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Still Sorting it Out

I dreamed about my family last night.

I’ve dreamed about my middle son, who was tragically taken from us two and a half years ago in a car accident, a few times since he left us.  Most of those dreams seemed like messages from him about how perfectly okay he is.  Some were my own sub-conscience trying to sort out our loss.

But never have I dreamed about him being dead.

In the last few weeks, I’ve had dreams that we were all doing something very normal for our family and he was with us, but we were unable to touch him or talk to him.   I knew, immediately upon awakening, that my brain was working on accepting that he is really gone.

Last night, though, I knew he was dead – in my dream, and when I awoke.

This is so depressing.  Reality is sinking in.  And it is a reality I absolutely hate.

I’ve been told some crazy things lately by people who haven’t lost a child.  Just “blah, blah, blah and you’ll”………….what?  Be over this?  Be happy?  Find peace?  I don’t know what they are trying to accomplish.  I do know………..it always causes me more pain.

Here is what I hear when they tell me to do something to try to help me “get over this”, or whatever it is they are trying to do: “You aren’t grieving correctly.  Let me help you do it right.”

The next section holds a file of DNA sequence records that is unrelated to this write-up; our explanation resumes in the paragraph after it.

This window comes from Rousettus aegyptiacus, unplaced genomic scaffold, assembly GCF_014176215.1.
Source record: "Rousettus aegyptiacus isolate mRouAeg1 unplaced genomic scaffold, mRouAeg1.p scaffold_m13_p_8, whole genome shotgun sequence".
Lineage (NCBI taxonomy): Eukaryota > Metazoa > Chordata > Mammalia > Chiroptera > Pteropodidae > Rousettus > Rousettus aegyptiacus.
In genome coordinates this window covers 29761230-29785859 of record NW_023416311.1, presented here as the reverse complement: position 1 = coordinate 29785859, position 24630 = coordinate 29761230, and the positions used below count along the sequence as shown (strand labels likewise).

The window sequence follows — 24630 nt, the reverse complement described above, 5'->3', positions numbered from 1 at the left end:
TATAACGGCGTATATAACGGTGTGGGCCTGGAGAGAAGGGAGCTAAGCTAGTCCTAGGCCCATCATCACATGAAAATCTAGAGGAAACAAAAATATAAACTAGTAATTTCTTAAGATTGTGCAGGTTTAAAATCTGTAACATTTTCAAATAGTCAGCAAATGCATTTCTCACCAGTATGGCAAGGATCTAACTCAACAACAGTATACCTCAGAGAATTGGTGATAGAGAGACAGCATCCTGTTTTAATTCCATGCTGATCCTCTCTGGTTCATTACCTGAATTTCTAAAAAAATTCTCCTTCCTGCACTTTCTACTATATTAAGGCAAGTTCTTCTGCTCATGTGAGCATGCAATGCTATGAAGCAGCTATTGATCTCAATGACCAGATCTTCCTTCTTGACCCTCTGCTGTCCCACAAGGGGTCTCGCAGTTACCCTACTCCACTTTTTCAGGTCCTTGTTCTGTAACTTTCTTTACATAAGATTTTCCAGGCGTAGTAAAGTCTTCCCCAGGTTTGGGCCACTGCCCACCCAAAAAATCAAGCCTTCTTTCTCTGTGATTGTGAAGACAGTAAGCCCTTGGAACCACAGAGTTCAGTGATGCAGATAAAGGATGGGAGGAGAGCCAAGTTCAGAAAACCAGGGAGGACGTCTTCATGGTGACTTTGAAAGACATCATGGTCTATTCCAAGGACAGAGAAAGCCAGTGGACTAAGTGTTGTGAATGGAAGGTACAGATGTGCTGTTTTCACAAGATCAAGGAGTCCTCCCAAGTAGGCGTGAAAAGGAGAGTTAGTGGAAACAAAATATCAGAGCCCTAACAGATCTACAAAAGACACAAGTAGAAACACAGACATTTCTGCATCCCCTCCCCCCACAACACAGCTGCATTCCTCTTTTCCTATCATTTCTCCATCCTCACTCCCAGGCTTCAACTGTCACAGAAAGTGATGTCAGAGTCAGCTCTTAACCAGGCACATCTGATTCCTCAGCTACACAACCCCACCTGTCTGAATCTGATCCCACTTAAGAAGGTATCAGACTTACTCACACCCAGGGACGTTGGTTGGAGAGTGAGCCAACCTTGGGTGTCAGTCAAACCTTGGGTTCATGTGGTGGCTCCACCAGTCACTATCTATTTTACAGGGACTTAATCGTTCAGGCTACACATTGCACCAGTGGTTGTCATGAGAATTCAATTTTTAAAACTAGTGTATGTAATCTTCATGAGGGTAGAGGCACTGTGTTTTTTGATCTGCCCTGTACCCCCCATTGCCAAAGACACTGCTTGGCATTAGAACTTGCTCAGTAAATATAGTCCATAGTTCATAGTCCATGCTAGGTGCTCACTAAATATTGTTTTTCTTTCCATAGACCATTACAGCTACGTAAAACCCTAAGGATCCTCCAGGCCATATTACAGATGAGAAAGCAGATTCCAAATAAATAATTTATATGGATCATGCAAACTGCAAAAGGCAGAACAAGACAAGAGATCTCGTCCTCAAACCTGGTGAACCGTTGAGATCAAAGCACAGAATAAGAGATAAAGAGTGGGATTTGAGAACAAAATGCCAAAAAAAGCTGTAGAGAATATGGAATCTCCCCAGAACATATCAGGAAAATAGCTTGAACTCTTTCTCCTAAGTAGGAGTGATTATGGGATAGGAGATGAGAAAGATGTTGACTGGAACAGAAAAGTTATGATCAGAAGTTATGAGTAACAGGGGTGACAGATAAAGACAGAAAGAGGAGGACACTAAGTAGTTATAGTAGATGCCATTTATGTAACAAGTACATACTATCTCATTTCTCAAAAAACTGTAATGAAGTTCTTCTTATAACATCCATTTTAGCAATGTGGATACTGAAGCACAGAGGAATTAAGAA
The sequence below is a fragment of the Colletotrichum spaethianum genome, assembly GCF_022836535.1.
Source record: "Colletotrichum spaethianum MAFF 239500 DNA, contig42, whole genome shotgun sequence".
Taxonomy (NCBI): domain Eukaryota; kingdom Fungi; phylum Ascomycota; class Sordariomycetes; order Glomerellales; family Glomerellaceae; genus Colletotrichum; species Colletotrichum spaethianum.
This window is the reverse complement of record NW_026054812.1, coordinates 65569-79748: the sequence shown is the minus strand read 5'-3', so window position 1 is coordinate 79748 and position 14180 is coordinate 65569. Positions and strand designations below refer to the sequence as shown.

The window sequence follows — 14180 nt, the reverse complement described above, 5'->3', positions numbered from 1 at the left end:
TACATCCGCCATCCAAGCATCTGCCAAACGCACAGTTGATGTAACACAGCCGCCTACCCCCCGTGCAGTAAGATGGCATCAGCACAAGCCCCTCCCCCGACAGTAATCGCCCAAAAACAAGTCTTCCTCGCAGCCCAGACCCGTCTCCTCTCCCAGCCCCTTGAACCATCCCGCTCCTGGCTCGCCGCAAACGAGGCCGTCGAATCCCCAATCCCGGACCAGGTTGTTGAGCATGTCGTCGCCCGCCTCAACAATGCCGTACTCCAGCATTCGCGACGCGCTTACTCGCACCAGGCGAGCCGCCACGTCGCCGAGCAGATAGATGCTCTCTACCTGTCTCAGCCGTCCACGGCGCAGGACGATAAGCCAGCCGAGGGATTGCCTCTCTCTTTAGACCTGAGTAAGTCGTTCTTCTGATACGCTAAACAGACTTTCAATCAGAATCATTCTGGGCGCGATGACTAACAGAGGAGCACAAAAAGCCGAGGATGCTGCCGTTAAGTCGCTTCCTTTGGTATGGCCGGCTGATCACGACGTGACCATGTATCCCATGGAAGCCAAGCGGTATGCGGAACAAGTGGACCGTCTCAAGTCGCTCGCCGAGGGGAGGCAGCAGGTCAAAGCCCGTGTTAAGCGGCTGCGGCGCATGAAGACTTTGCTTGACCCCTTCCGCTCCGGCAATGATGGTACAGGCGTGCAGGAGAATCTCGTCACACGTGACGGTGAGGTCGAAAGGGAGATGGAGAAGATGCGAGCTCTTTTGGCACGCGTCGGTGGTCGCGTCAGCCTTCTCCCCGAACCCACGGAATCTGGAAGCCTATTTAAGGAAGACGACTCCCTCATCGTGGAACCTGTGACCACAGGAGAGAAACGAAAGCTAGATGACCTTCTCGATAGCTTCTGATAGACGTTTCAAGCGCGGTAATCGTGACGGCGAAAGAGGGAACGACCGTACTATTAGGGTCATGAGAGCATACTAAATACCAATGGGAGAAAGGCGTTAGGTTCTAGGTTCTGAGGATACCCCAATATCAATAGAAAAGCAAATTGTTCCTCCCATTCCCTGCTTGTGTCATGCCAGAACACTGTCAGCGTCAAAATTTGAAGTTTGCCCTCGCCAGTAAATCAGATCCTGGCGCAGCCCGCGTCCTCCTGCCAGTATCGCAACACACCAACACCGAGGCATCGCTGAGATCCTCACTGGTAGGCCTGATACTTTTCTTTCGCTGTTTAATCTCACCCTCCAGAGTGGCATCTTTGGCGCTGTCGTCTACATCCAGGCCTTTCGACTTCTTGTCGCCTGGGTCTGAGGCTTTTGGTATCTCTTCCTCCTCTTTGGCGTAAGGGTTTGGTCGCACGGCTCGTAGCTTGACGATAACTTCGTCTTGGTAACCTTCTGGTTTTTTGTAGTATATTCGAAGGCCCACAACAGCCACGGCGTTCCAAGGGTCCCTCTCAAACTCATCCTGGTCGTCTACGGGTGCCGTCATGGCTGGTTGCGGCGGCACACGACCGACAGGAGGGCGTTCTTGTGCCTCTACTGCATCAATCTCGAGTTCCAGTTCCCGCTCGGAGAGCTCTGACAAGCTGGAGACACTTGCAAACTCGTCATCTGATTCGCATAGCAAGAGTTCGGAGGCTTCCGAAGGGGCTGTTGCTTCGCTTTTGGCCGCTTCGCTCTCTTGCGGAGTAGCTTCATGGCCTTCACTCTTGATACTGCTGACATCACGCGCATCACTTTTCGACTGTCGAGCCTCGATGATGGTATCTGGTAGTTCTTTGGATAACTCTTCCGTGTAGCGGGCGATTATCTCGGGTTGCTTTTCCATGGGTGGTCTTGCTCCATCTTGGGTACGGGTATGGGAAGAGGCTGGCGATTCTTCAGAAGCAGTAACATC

Is there a right way to grieve?  Does it make them uncomfortable that I am grieving the loss of a child?  I’ve been told that some people are reminded that they could lose a child when they are around me.  Seriously?  This isn’t contagious!  And, it could happen to anyone at anytime.

Do people think I should be through grieving?  That two and a half years is long enough to grieve?  Is there a certain amount of time that parents (or anyone, for that matter) are allowed to grieve, then we’re to move along and act like nothing tragic happened?

One of the first blog posts I wrote after my son died was about this wound being a real wound, just like a physical wound is a real wound.  This is more like an amputation, though.  It feels like I lost a leg – and not by a surgeon.  It’s more like a horror movie with a monster in it that took hold of my foot and yanked on it until my leg was pulled off at my hip.  This wound has left a jagged rip in my skin that refuses to heal quickly, if ever.  The edges of the wound are beginning to congeal, but the middle of the wound is still raw; the slightest amount of pressure causes deep pain.  And this makes me extremely protective of my wound.